The future of IoT, the Internet of Things, is limited only by imagination, Walcott notes. Everything is connected – from appliances and cars to entertainment, smartwatches, and more. With the proliferation of devices where 5G connectivity and AI and identity information meet, one must ensure that data privacy, protection, security, identity management, and more are on par. Once the opportunities for attacks arise and more private information is available, it’s mandatory to ensure that the cybersecurity framework matches the intensity and even surpasses it to some extent, Walcott adds.
How Remote Work Shapes Cybersecurity
The future of work is also shaping cybersecurity. Post-COVID, many workplaces are continuing virtual meetings and remote work. The fact that the work model has changed and workers are more digitally focused has led to more robust data privacy and compliance regulations — but it’s also led to more cybersecurity attacks. As people connect remotely, companies have to be more secure, as evidenced by things like implementing multi-factor authentication.
The effects of cybersecurity on fields like healthcare and financial services are huge. If workers are accessing company networks and databases remotely, and the necessary defense infrastructure isn’t in place, there will be an easier path for hackers or malware to get in. Remote learning and remote medical also offer opportunities for broader attacks.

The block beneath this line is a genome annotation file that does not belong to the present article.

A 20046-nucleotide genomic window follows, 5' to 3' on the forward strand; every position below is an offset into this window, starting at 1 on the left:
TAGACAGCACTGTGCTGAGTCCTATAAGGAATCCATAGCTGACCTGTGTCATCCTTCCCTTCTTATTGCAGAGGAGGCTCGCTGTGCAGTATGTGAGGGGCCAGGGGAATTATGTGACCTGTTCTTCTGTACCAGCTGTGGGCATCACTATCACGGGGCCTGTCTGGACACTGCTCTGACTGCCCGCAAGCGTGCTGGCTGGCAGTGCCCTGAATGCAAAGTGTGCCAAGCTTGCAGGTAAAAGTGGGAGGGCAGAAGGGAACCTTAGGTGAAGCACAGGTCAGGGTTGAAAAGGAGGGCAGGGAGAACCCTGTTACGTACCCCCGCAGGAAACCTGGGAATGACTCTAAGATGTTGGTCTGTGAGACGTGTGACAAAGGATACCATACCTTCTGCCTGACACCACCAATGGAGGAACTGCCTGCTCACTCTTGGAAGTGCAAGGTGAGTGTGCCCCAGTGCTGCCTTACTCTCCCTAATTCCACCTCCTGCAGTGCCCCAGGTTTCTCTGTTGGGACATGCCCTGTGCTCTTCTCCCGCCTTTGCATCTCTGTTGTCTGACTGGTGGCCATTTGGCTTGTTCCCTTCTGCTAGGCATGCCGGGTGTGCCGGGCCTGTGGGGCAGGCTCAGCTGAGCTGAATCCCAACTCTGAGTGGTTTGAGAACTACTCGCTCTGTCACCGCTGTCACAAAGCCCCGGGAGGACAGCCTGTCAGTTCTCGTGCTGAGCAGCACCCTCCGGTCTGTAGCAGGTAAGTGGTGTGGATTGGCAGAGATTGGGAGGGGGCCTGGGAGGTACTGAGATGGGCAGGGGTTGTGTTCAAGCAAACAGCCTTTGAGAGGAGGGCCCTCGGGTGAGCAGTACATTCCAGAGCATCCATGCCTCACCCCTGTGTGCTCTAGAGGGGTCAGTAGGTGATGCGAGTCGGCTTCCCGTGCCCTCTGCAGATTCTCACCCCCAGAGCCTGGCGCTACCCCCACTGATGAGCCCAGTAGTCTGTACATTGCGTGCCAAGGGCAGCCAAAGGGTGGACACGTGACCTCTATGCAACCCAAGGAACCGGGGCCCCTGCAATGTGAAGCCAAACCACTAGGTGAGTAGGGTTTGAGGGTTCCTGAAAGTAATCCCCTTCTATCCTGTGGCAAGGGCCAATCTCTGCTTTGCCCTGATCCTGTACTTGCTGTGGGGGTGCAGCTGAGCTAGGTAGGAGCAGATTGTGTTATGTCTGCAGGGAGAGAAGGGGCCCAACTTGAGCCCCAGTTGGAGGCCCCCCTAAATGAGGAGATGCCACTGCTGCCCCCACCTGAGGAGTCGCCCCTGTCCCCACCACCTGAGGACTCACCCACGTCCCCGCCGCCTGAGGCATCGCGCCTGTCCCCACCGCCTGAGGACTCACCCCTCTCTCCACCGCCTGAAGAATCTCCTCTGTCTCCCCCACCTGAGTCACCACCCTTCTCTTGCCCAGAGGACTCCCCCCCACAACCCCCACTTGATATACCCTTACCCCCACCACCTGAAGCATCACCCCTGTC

It’s becoming more important to safeguard sensitive data to ensure business and operational continuity while protecting people’s privacy. Healthcare has been a victim of many cyber attacks, which has led to rules and regulations like HIPAA and GDPR. In finance, these cyber attacks have required companies to be PCI DSS compliant. From an educational standpoint, the fact that people need to protect intellectual property is critical, and as we move more and more into this space, cybersecurity becomes even more necessary.
Looking ahead, network architectures will change, and the collaborative tools teams use will have to work hand in hand as the digital footprint expands, which means cybersecurity and cyber technology will also expand.
Cybersecurity and Creative Problem-Solving